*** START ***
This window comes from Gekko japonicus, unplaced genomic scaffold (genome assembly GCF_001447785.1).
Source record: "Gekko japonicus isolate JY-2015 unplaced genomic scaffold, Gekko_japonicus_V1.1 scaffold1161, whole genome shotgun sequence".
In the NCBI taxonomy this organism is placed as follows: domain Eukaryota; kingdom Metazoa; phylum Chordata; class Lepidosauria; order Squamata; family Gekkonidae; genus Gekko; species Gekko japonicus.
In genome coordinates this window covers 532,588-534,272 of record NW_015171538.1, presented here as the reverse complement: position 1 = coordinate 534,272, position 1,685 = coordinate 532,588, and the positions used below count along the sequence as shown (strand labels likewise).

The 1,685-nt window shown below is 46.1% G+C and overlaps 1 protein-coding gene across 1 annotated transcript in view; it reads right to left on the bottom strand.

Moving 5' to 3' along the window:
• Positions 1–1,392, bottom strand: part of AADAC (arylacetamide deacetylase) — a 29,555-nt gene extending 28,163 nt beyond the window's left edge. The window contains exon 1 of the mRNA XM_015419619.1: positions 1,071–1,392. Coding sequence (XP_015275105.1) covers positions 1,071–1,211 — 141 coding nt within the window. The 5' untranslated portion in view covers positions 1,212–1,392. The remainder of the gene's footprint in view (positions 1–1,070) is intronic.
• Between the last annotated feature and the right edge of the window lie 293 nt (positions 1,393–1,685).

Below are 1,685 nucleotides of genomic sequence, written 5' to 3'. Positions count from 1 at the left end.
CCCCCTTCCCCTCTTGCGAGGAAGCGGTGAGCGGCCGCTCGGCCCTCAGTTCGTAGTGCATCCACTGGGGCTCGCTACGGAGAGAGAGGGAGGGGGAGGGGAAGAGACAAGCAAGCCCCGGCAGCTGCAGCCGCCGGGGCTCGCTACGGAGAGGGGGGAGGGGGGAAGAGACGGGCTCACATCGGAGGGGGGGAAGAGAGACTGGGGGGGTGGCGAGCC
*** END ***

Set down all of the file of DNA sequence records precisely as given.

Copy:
This window comes from Gekko japonicus, unplaced genomic scaffold (genome assembly GCF_001447785.1).
Source record: "Gekko japonicus isolate JY-2015 unplaced genomic scaffold, Gekko_japonicus_V1.1 scaffold1161, whole genome shotgun sequence".
In the NCBI taxonomy this organism is placed as follows: domain Eukaryota; kingdom Metazoa; phylum Chordata; class Lepidosauria; order Squamata; family Gekkonidae; genus Gekko; species Gekko japonicus.
In genome coordinates this window covers 532,588-534,272 of record NW_015171538.1, presented here as the reverse complement: position 1 = coordinate 534,272, position 1,685 = coordinate 532,588, and the positions used below count along the sequence as shown (strand labels likewise).

The 1,685-nt window shown below is 46.1% G+C and overlaps 1 protein-coding gene across 1 annotated transcript in view; it reads right to left on the bottom strand.

Moving 5' to 3' along the window:
• Positions 1–1,392, bottom strand: part of AADAC (arylacetamide deacetylase) — a 29,555-nt gene extending 28,163 nt beyond the window's left edge. The window contains exon 1 of the mRNA XM_015419619.1: positions 1,071–1,392. Coding sequence (XP_015275105.1) covers positions 1,071–1,211 — 141 coding nt within the window. The 5' untranslated portion in view covers positions 1,212–1,392. The remainder of the gene's footprint in view (positions 1–1,070) is intronic.
• Between the last annotated feature and the right edge of the window lie 293 nt (positions 1,393–1,685).

Below are 1,685 nucleotides of genomic sequence, written 5' to 3'. Positions count from 1 at the left end.
CCCCCTTCCCCTCTTGCGAGGAAGCGGTGAGCGGCCGCTCGGCCCTCAGTTCGTAGTGCATCCACTGGGGCTCGCTACGGAGAGAGAGGGAGGGGGAGGGGAAGAGACAAGCAAGCCCCGGCAGCTGCAGCCGCCGGGGCTCGCTACGGAGAGGGGGGAGGGGGGAAGAGACGGGCTCACATCGGAGGGGGGGAAGAGAGACTGGGGGGGTGGCGAGCC